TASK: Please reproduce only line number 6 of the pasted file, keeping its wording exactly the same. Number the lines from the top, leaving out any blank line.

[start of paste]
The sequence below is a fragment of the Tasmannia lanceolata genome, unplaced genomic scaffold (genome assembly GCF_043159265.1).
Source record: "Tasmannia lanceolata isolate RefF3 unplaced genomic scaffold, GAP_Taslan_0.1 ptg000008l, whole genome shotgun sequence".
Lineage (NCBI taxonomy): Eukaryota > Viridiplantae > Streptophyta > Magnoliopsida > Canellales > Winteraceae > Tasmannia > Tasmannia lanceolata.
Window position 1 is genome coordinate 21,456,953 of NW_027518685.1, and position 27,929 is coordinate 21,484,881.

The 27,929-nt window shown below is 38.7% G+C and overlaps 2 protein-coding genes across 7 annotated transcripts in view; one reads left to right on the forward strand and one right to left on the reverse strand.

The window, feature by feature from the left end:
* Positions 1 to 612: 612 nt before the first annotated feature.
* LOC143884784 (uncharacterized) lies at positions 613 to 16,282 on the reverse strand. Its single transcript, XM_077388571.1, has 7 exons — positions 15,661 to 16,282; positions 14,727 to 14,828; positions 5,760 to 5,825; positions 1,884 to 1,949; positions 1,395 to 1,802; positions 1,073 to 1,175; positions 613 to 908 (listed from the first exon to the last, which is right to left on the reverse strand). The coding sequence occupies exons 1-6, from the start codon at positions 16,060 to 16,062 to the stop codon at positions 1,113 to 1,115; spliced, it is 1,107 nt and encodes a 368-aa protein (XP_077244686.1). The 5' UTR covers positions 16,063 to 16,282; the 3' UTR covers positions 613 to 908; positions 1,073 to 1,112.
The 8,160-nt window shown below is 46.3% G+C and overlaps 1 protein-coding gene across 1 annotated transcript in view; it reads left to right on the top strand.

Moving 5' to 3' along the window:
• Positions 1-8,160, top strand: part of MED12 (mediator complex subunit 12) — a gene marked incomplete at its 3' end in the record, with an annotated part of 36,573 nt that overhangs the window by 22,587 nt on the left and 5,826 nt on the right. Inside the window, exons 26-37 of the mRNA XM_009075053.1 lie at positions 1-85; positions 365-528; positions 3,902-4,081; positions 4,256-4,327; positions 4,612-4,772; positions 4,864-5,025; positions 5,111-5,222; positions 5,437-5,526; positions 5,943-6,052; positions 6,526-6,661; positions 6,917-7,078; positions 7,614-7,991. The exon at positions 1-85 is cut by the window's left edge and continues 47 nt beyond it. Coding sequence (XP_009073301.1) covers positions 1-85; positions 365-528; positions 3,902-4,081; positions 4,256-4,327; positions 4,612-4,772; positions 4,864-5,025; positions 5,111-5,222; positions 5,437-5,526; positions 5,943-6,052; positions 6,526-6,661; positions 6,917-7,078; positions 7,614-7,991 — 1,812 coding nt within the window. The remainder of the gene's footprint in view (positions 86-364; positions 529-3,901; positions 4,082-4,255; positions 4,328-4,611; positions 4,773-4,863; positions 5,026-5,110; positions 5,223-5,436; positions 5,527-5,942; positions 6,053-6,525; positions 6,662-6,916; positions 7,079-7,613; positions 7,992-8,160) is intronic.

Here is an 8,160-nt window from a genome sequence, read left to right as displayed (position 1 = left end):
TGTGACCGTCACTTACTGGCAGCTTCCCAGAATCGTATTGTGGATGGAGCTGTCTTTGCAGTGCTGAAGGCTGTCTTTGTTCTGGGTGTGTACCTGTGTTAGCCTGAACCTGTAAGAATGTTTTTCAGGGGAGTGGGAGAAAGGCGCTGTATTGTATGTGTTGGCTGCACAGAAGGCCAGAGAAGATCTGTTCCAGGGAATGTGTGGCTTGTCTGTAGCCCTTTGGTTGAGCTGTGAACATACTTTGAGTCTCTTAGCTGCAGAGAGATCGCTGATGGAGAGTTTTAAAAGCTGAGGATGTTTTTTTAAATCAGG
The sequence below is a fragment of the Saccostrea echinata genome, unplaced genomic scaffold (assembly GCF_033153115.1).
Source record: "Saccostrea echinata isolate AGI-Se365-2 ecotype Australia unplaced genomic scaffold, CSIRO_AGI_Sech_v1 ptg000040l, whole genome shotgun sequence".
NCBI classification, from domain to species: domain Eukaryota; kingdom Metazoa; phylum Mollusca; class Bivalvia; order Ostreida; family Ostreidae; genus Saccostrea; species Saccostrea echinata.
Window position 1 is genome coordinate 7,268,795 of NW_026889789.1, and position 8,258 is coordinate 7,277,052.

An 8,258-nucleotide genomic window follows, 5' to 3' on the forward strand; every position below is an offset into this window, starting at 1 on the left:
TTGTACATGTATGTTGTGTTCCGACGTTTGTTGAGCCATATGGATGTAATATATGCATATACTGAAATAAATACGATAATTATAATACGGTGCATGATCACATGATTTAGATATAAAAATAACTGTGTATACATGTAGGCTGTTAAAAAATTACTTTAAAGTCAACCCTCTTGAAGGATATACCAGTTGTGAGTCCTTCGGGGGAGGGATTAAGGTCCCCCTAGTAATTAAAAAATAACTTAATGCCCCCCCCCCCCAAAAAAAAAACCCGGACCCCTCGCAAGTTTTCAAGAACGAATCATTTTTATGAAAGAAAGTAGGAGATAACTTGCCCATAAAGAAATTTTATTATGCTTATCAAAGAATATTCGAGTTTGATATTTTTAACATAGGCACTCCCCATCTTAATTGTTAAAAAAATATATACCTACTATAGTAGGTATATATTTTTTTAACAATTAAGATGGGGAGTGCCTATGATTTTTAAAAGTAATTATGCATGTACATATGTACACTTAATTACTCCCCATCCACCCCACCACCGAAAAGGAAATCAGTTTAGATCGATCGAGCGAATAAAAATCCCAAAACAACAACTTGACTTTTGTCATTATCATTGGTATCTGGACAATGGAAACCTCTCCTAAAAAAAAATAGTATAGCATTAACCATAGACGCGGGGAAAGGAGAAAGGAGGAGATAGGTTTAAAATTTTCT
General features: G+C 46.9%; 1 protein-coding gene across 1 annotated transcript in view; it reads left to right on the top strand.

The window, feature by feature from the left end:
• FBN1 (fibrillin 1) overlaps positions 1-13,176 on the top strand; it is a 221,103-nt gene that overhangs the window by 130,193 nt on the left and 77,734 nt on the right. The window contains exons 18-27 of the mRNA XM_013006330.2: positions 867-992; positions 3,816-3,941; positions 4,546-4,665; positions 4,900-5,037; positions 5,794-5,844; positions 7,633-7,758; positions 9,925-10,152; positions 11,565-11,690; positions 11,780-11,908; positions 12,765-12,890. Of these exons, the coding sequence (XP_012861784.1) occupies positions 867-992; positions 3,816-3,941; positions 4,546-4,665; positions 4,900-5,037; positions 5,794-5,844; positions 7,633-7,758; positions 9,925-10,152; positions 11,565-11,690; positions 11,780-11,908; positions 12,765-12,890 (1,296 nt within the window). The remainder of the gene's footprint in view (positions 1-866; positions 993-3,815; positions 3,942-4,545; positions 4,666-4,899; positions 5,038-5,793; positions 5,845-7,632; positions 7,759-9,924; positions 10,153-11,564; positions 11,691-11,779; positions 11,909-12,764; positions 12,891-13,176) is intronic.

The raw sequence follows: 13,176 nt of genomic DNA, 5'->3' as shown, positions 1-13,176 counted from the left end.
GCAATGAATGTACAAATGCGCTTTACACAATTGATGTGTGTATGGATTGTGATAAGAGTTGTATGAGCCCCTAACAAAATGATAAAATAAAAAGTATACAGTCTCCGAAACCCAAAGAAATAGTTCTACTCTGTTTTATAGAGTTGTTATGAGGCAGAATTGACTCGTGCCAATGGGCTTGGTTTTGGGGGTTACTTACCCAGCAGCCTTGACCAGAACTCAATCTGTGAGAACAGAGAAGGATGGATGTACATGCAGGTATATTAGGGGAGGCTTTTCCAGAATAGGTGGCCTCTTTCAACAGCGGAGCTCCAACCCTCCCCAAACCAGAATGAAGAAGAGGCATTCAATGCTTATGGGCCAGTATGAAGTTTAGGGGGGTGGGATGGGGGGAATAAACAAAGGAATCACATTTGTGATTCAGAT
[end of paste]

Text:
The window, feature by feature from the left end: